Home Sports Column: Dusty Baker’s toothpicks are headed to the Hall of Fame — and other news to cheer you up on a gloomy Chicago day

Column: Dusty Baker’s toothpicks are headed to the Hall of Fame — and other news to cheer you up on a gloomy Chicago day

by staff

Just because Chicago has had no sunshine for more than a week, the teams in season are rebuilding or unintentionally awful, and the Cubs and White Sox are competing to see who can tick off their fans the most doesn’t mean it’s all bad.

Here are four things to cheer you up on a gloomy Chicago day.

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The Baseball Hall of Fame on Thursday revealed the items donated by the champion Houston Astros for its “Autumn Glory” exhibit, a tribute to the postseason at the Cooperstown, N.Y., museum.

Among the items are Justin Verlander’s spikes from Game 5, the jersey World Series MVP Jeremy Peña wore in Game 1 and a box of manager Dusty Baker’s toothpicks.

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No, really.

Who knew Baker’s toothpicks would make it to the Hall before Barry Bonds?

Baker’s jersey and wrist bands also will be on display, but the toothpicks undoubtedly be the main attraction at the new exhibit. A Hall of Fame spokesperson confirmed they are “the first toothpicks ever to enter the HOF’s collection.”

Was if Baker’s idea or the Hall’s?

“Hey, man, they asked me for those toothpicks,” Baker said during a break from a surfing vacation with his family in Hawaii. “I didn’t give them to them.”

So were the toothpicks actually chewed by Baker during the World Series, or were they unchewed ones from an opened box?

“It was in a box, but they wanted me to send them some chewed ones too,” he said. “I was like, ‘Nah, man.’ They may advertise them at the Hall as chewed, you know what I mean?”

Baker uses an Australian-made birchwood toothpick that’s infused with tea tree oil. It’s the same brand he used in Chicago when he managed the Cubs. In fact, Baker has been chewing on them since he began managing the San Francisco Giants in 1993.

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“Tea Tree Australian chewing sticks,” Baker said. “Same ones.”

According to a Tribune report by Charles Leroux in 2003, the company claimed the oil “has many curative and restorative powers.”

“My agent years ago called them and asked if I could endorse them for a fee,” Baker said with a laugh. “They told him they don’t need anybody to endorse them because people are going to use toothpicks anyway. Maybe they’ll change their minds by now.”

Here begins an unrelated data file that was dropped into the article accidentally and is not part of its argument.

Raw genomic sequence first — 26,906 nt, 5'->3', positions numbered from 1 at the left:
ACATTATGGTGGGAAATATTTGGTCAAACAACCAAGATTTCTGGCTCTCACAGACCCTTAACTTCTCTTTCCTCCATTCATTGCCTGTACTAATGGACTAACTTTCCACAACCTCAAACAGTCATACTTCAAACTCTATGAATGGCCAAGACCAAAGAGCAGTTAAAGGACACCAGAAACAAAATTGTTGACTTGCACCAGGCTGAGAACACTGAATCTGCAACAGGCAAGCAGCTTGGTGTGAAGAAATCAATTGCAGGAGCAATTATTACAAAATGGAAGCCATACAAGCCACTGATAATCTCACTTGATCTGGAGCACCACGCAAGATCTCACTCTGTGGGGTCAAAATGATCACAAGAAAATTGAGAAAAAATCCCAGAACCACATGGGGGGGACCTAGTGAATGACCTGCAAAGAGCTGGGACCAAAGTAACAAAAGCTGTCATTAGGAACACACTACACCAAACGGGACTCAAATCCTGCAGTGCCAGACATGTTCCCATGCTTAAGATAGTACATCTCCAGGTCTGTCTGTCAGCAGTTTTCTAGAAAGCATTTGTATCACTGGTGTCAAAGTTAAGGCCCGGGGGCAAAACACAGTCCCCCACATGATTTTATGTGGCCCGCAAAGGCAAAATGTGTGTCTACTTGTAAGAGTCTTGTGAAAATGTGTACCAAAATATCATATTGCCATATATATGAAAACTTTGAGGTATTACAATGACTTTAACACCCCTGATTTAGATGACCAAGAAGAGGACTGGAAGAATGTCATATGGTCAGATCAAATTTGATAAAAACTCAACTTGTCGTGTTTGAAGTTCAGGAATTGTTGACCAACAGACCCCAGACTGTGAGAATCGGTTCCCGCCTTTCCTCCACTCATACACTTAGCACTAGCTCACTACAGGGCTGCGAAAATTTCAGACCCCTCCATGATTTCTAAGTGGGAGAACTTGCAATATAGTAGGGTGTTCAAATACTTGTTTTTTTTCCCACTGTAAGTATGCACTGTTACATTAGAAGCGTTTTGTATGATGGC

Baker said his dad was a longtime toothpick user who handed down the tradition. He prefers the Australian chewing sticks for his periodontal needs because “they don’t splinter” and one side is blunt. During COVID-19 protocols he wore a mask and could only use the toothpicks briefly in the dugout. He said he never has accidentally poked the inside of his mouth with an inadvertent toothpick twirl.

Before the call ended, Baker admitted his surfing days are over. His his son, Darren, was out on his surfboard while Dusty looked out on the ocean from his hotel room.

Nevertheless, it’s apparent Dusty is still riding the wave.

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York Knicks guard Derrick Rose walks to the locker room before playing the Bulls on Wednesday at the United Center.

The former Bulls star returned to Chicago this week with the New York Knicks for a rare two-game series at the United Center. Though his playing time is limited after falling behind Deuce McBride in the rotation, Rose, 34, continues to keep a positive outlook and told reporters he cares only about winning.

“The vibes in here are totally different, and the guy who is playing in front of me, Deuce, I can’t hate on that young man,” he said before Wednesday’s game. “I had him over for Thanksgiving last year. Real cool with his family members. Love the way that he’s playing. I’m happy for him.

“That’s why I’ve got to keep an upbeat-type rhythm. I never want to be in a slump or be down just because I’m not playing. When Deuce wasn’t playing, he wasn’t acting that way. I learn from everybody.”

While Rose saw many of his No. 1 jerseys worn by Bulls fans Wednesday, Knicks coach Tom Thibodeau opted not to play him, a recent trend. Hopefully Thibs will shed his inner Scrooge on Friday and at least insert Rose into the lineup for a few minutes, if only to get the kind of ovation he richly deserves.

Tiger Woods and Charlie Woods celebrate a birdie on the 13th hole during the final round of the PNC Championship on Dec. 19, 2021, at the Ritz Carlton Golf Club Grande Lakes in Orlando, Fla.

There comes a time in every dad’s life that his son or daughter starts beating him at pingpong, H-O-R-S-E or some other one-on-one competition.

That moment has arrived for 46-year-old Tiger Woods, whose 13-year-old son, Charlie, is outdriving him.

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“I hate to say it, but I’m going to admit it that he finally did it a few weeks ago,” Wood said Saturday during The Match. “I spun one, he tomahawked one and got me.”

Tiger and Charlie Woods team up again this weekend at the PNC Championship in Orlando, Fla., where 20 majors winners and a family member play together in a two-day scramble. It’s the third appearance for Team Woods and one that always bears watching.

Mississippi State coach Mike Leach watches his team from the sideline during a game against Texas A&M on Oct. 1, 2022, in Starkville, Miss.

The tributes to Mississippi State coach Mike Leach have been heartwarming and well-deserved for one of college football’s greatest ambassadors and offensive innovators.

But nothing was as cool as the school flying a pirate flag at half-staff at Davis Wade Stadium, honoring Leach by his nickname.

The Pirate would approve.

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